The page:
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Important Bird Areas of Kenya*

Sabaki River Mouth

03°09'S, 40°08'E, Coast Province, Malindi District
Area undefined; c 20 ha
Altitude: 0-5 m
Status: Unprotected
Category: Congregations

Map of Sabaki River Important Bird Area

Sabaki River Estuary

Site description

Dunes,freshwater pools and marshes, brushy woodland, and vast tidal estuary at the mouth of the Sabaki, Kenya's second-longest river, approximately 5 km north of Malindi town, between the Malindi-Mambrui road bridge and the sea. The state and size of the estuary vary seasonally, depending on river flows. Just north and south of the river mouth are grassy dunes that conceal permanent or temporary pools of freshwater.


See box below for key species. This site hosts large visiting flocks of Madagascar Pratincole, and is an important resting, roosting and feeding ground for gulls and terns. Good numbers of Palaearctic waders also occur, and Broad-billed Sandpiper, a very uncommon bird in Kenya, winters here in flocks of up to 80. The near-threatened, restricted-range Malindi Pipit is resident in and around the grassy dunes.


1% or more of biogeographic population
Madagascar Pratincole (50) Regularly up to 2,500; maximum 9-10,000 in 1978 (more than the current population estimate!) (Lewis & Pomeroy 1989)
Sooty Gull (400) Max: 410
Saunders's Tern (200) Max: 900
Lesser Crested Tern (250) Max: 270

Except where shown, data from Seys et al. (1995) and Nasirwa et al. (1995b)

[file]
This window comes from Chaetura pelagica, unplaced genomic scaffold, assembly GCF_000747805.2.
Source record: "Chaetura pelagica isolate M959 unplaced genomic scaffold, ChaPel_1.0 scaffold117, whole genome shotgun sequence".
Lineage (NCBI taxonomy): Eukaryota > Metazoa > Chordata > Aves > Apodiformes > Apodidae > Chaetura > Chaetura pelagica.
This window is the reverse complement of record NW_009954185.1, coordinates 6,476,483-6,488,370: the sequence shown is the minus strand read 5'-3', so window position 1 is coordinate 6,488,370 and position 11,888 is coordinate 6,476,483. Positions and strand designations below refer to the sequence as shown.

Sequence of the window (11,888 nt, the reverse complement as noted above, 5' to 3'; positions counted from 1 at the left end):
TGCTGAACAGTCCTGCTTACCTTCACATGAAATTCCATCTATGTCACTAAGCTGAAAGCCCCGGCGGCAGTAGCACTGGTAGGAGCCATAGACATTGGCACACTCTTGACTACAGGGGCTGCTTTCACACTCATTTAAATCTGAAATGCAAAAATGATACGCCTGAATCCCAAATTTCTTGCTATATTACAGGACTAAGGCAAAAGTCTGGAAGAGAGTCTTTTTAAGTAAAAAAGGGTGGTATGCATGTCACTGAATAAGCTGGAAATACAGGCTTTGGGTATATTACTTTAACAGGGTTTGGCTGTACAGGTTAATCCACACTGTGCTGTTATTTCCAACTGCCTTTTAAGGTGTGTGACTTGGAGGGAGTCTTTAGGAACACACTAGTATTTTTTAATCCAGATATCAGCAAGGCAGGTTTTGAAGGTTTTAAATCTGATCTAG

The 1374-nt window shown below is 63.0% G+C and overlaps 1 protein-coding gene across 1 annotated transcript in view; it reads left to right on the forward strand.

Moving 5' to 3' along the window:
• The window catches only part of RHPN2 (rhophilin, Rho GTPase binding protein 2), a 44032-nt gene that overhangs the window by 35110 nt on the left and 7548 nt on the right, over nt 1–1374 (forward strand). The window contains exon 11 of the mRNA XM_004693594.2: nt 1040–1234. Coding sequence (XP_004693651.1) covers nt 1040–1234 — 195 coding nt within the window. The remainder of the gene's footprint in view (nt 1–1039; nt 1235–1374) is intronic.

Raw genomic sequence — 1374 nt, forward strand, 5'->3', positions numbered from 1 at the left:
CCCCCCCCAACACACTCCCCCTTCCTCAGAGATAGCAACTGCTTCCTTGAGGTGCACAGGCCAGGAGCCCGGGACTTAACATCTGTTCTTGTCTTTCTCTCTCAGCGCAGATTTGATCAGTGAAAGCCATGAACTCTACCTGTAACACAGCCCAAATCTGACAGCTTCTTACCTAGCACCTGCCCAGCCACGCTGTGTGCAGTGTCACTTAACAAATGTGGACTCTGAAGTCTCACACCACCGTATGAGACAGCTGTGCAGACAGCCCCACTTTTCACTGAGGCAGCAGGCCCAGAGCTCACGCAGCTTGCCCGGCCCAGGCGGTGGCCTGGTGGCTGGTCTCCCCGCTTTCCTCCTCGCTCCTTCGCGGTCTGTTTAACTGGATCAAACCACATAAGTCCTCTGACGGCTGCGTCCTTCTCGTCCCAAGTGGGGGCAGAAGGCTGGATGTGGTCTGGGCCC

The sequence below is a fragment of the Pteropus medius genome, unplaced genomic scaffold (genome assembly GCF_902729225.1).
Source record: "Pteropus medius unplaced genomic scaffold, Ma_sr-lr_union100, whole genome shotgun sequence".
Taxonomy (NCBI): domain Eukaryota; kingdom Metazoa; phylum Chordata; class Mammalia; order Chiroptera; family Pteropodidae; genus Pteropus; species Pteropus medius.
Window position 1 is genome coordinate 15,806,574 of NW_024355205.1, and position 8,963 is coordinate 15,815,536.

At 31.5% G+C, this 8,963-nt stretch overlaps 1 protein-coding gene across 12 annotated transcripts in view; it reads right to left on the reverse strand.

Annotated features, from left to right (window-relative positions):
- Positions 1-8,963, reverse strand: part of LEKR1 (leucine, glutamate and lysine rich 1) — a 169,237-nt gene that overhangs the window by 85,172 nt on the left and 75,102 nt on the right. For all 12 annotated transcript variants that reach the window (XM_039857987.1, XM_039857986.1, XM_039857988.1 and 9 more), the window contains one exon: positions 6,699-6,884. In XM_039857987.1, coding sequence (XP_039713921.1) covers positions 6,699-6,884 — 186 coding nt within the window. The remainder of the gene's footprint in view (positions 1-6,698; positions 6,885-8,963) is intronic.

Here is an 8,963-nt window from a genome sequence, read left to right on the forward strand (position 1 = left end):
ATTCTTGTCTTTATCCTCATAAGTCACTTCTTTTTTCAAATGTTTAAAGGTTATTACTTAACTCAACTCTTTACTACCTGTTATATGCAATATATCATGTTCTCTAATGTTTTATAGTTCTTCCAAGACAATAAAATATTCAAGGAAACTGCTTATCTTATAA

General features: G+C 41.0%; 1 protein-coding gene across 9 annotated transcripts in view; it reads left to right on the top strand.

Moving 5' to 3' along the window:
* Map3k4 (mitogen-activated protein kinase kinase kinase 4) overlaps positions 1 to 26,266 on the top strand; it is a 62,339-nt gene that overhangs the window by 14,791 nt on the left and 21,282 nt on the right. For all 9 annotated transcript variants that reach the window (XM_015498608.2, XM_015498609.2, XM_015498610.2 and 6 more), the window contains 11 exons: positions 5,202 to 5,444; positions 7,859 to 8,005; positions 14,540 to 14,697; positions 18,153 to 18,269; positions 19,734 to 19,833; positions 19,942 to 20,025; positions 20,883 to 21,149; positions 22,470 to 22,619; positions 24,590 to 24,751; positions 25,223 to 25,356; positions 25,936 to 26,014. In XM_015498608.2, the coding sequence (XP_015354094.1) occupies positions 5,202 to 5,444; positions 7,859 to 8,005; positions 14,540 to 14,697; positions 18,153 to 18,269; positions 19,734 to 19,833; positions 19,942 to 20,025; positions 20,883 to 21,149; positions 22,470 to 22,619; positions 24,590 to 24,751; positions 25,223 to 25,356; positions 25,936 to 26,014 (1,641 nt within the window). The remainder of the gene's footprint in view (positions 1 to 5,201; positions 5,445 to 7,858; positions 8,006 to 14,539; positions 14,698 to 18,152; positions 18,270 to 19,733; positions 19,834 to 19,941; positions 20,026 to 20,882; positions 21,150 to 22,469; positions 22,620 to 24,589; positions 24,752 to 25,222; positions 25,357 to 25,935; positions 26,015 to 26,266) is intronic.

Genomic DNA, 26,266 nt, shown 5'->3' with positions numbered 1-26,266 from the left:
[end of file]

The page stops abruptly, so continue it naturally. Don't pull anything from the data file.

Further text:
Skimmer photo

Regionally threatened species

Great Egret (Vulnerable) usually present in small numbers, African Skimmer (Vulnerable) regular visitor, mainly August-March (Lewis & Pomeroy 1989)

Other wildlife

The estuary is rich in fishes and crustaceans, and supports an important fishery.

Conservation issues

The estuary is unprotected, and heavily used and disturbed by people, although there is little direct harassment of the birds. The livelihood of the local residents (and that of many of the waterbirds) depends on the fishery, but this resource appears to be over-exploited. Soil erosion in the river's catchment is increasing silt loads in the Sabaki, but the effect of this on the estuary's ecology is unknown. The river mouth is a great attraction to birdwatchers.

Further reading

Britton & Britton 1973, Fanshawe 1994, Nasirwa et al. 1995b, Seys et al. 1995

* This information has been reproduced from Important Bird Areas of Kenya with the permission of the publisher: Nature Kenya, the East Africa Natural History Society.

In Kenya, the book is available from
Nature Kenya
National Museums of Kenya
Museum Hill
P. O. Box 44486 GPO
00100 Nairobi, Kenya

Outside of Kenya, the book is distributed exclusively through NHBS which is why it can't be found in other on-line bookstores.

Natural History Book Service
NHBS Mailorder Bookstore
2 - 3 Wills Road, Totnes, Devon TQ9 5XN
United Kingdom


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